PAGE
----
Directed reachability problem on surface graphs can be solved in poly-time and sub-linear space (!). See the survey by Vinodchandran Variyam.
Hindman’s theorem (a special case). Suppose we color the natural numbers using k colors. Then there exists a color c and an infinite set S, all colored with c, such that every finite sum of over S has color c as well.
Also, this theorem is claimed to be rather unpleasant to prove if we insist on not using ultrafilters.
最近花了許多時間讀資格考, 寫了不少筆記, 沒有時間寫網誌… 難得有新聞來寫一下!
Again the exponent for the fastest matrix multiplication algorithm is improved. This time the magical number is 2.3728639, 0.0000630 better than Williams’ 2.3729269. (Last time it goes from the famous CW bound 2.3754770 to Stothers’ 2.3736898 then to Williams’, a 0.0025501 improvement.)
Powers of Tensors and Fast Matrix Multiplication, François Le Gall, 2014.
* Results related to Pumping Lemma
Theorem. A language accepted by a DFA of states is
- nonempty if and only if accepts a sentence of length less lean .
- infinite if and only if accepts a sentence of length with .
The union of the following languages, , is non-regular, but nevertheless it cannot be proven using pumping lemma.
and either , , or
and precisely of symbols in are 3′s
* Regular languages are precisely constant-space languages
Theorem. A regular language can be recognized by a two-way read-only Turing machine.
Proof sketch. Record the configuration of each time we first visit the -th cell. Define a finite automaton to simulate the same behavior.
Theorem. is the same as , both are the class of regular languages. That is, having an algorithm that uses -space is equal to not using any space.
Proof sketch. If a Turing machine uses space, there are possible configurations and possible crossing sequences. If then there are two crossing sequences that are the same, and we can further shorten a shortest string accepted by the machine by the following lemma:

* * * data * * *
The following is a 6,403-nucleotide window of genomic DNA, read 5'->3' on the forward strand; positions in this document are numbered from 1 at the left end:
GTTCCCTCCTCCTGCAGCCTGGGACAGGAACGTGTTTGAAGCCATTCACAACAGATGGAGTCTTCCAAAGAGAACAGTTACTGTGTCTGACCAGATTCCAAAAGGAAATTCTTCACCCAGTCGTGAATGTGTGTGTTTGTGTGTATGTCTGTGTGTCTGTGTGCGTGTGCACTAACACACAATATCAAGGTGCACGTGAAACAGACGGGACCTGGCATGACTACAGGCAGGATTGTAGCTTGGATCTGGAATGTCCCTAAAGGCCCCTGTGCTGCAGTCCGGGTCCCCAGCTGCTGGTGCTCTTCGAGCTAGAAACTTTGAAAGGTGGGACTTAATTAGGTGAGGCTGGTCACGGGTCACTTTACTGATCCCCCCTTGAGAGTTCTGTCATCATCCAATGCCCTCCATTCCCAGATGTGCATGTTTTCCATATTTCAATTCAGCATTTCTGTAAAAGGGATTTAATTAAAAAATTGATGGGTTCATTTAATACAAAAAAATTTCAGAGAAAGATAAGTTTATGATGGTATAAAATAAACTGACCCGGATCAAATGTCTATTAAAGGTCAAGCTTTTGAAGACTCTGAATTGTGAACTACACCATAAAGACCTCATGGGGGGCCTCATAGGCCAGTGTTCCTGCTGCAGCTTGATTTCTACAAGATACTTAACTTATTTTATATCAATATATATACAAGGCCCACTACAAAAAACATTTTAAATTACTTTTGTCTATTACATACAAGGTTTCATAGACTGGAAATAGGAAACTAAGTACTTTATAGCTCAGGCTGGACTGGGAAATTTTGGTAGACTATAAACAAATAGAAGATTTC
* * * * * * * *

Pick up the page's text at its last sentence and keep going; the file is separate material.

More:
Lemma. Let be a machine and be the input. Suppose two crossing sequence and are equal; then by removing the substring of from index to (assume ), we get another string that is accepted by the machine .
This is a contradiction.
The following language is non-regular but can be decided in space:
where is the binary representation of .
* Generating function of regular language
For a given language ,
is the generating function of . Using analytic combinatorics we can prove the following useful facts.
Theorem. For a regular language , the generating function is rational.
Theorem. Let be a finite automaton of a language . Then the generating function of is the following rational function determined under matrix form
where number of different labels between and ; and as characteristic vectors.
* Minimizing finite automata
Brzozowski’s algorithm use only power set construction and edge reversal . One can observe that reversing edges of a DFA gives an NFA of the reverse language. Then the power set construction gives a minimum DFA. This algorithm takes exponential time in the worst case.
Hopcroft’s algorithm is the fastest algorithm known; runs in time. Try to partition the states using the Myhill-Nerode equivalence relation.
* Relation with
Theorem. and are incomparable.
Proof. Parity is not in . Palindrome/addition/ are not regular.
Kleene-Buchi Theorem. For a language L, the following are equivalent:
(1) L is recognized by a finite automaton,
(2) L is defined by a regular expression,
(3) L is definable in Monadic second order logic,
(4) L is recognized by a finite monoid.
The syntactic monoid is defined by the equivalence with
if and only if for every .
Myhill Theorem. A language is regular if and only if the syntactic monoid is finite.
If we define another equivalence relation with
if and only if for every ,
may not be a monoid in general, but we have the following: